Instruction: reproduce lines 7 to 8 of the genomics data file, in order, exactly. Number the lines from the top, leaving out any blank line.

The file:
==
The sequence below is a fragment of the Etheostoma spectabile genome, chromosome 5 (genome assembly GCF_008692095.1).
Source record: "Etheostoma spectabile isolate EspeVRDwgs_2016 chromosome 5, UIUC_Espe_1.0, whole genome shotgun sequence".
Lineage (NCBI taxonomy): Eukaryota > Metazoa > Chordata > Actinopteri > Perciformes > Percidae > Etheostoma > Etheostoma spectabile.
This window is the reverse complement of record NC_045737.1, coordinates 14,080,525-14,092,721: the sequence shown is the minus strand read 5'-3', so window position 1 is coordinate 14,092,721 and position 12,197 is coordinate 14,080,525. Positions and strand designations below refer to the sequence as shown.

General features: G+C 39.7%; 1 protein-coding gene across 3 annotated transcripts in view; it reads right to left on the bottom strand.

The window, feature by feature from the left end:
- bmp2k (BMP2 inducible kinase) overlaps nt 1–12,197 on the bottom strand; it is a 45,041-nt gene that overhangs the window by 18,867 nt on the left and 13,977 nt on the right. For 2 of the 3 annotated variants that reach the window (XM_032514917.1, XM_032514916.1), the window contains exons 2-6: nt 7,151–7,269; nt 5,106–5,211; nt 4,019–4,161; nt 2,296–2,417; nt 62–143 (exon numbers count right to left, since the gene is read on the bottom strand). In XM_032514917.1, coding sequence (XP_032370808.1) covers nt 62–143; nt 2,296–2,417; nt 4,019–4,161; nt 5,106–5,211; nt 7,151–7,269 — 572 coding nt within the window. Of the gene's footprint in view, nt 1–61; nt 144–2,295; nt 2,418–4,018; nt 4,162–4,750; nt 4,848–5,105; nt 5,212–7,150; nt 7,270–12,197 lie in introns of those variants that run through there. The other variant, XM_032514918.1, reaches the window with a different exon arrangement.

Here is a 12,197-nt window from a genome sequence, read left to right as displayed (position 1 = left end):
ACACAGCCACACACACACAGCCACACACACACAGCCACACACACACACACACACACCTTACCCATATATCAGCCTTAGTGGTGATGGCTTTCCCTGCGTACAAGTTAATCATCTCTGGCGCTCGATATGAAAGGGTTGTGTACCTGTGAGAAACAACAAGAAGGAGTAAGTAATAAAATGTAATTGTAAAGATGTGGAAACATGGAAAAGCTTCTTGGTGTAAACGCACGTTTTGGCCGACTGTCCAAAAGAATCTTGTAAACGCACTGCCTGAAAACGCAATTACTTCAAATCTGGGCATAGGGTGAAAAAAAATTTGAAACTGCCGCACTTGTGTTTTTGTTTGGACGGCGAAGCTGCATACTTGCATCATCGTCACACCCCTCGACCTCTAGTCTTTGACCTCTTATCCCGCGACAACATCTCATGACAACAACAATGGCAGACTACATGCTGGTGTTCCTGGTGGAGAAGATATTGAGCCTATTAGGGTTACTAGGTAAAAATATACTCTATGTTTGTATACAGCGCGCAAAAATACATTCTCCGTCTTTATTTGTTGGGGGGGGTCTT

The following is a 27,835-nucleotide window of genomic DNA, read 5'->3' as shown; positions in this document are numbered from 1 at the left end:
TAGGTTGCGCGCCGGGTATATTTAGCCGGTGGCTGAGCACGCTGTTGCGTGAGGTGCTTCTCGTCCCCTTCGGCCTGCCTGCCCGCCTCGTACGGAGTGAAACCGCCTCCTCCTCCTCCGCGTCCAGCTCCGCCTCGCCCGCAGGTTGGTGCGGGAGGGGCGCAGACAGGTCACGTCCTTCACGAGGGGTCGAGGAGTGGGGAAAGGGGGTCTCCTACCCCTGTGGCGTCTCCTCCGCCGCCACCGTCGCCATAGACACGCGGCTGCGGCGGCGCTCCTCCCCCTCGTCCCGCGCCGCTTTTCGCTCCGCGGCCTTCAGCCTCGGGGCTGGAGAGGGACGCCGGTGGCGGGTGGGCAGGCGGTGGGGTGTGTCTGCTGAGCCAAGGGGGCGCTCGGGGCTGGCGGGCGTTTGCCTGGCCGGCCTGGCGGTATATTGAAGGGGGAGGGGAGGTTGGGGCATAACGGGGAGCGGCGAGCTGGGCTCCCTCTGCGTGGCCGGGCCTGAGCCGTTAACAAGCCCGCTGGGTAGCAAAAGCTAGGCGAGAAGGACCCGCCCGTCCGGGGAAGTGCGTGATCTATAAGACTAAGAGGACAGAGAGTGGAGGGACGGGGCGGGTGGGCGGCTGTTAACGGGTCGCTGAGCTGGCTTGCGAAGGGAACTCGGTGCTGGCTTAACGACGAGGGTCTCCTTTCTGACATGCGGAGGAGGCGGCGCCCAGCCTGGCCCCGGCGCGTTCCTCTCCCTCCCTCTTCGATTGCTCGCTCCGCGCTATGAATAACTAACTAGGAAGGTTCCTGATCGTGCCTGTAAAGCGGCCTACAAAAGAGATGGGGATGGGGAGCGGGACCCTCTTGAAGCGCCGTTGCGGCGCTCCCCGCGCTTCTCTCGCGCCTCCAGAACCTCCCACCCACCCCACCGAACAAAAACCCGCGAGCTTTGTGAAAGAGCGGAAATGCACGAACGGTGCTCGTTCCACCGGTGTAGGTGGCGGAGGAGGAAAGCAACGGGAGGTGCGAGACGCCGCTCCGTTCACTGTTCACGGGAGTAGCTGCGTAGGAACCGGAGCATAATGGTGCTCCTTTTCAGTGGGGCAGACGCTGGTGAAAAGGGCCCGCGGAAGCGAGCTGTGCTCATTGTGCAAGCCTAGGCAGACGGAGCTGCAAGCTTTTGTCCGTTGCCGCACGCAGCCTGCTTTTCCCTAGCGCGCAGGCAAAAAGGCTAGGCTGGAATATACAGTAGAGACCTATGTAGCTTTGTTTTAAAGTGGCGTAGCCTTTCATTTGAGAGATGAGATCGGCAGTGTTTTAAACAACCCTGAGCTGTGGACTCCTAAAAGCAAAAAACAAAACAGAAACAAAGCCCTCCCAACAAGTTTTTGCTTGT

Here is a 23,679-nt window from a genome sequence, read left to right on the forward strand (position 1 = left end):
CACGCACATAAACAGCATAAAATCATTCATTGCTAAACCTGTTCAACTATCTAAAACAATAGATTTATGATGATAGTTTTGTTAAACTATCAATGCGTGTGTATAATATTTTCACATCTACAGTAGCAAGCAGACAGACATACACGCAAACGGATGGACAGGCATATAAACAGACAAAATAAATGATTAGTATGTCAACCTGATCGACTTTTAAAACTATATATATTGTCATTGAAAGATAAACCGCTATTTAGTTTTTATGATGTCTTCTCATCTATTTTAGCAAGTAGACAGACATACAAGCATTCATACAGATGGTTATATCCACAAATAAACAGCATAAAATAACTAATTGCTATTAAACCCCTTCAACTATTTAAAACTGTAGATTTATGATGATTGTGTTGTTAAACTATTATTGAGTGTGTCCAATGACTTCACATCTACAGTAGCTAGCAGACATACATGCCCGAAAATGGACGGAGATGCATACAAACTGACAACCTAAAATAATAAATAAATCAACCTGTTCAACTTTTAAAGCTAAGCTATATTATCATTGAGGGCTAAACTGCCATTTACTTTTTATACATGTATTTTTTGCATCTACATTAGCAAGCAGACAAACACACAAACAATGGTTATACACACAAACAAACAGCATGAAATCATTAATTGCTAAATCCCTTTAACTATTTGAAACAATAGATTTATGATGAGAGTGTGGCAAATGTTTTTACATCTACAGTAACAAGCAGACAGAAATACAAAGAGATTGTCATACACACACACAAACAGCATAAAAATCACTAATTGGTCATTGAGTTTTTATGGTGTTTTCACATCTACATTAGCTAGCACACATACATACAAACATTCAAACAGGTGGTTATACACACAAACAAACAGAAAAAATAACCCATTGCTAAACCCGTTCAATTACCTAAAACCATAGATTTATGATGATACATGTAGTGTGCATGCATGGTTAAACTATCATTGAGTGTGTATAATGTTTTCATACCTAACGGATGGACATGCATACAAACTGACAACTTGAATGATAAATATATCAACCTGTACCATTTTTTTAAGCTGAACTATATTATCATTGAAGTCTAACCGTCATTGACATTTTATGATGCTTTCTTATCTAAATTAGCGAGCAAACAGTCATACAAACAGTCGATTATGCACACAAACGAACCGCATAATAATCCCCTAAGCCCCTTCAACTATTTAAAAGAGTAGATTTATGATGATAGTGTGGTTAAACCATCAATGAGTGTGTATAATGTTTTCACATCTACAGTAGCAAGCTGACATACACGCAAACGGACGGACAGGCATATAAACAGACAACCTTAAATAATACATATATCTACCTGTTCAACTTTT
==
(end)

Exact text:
- bmp2k (BMP2 inducible kinase) overlaps nt 1–12,197 on the bottom strand; it is a 45,041-nt gene that overhangs the window by 18,867 nt on the left and 13,977 nt on the right. For 2 of the 3 annotated variants that reach the window (XM_032514917.1, XM_032514916.1), the window contains exons 2-6: nt 7,151–7,269; nt 5,106–5,211; nt 4,019–4,161; nt 2,296–2,417; nt 62–143 (exon numbers count right to left, since the gene is read on the bottom strand). In XM_032514917.1, coding sequence (XP_032370808.1) covers nt 62–143; nt 2,296–2,417; nt 4,019–4,161; nt 5,106–5,211; nt 7,151–7,269 — 572 coding nt within the window. Of the gene's footprint in view, nt 1–61; nt 144–2,295; nt 2,418–4,018; nt 4,162–4,750; nt 4,848–5,105; nt 5,212–7,150; nt 7,270–12,197 lie in introns of those variants that run through there. The other variant, XM_032514918.1, reaches the window with a different exon arrangement.

Here is a 12,197-nt window from a genome sequence, read left to right as displayed (position 1 = left end):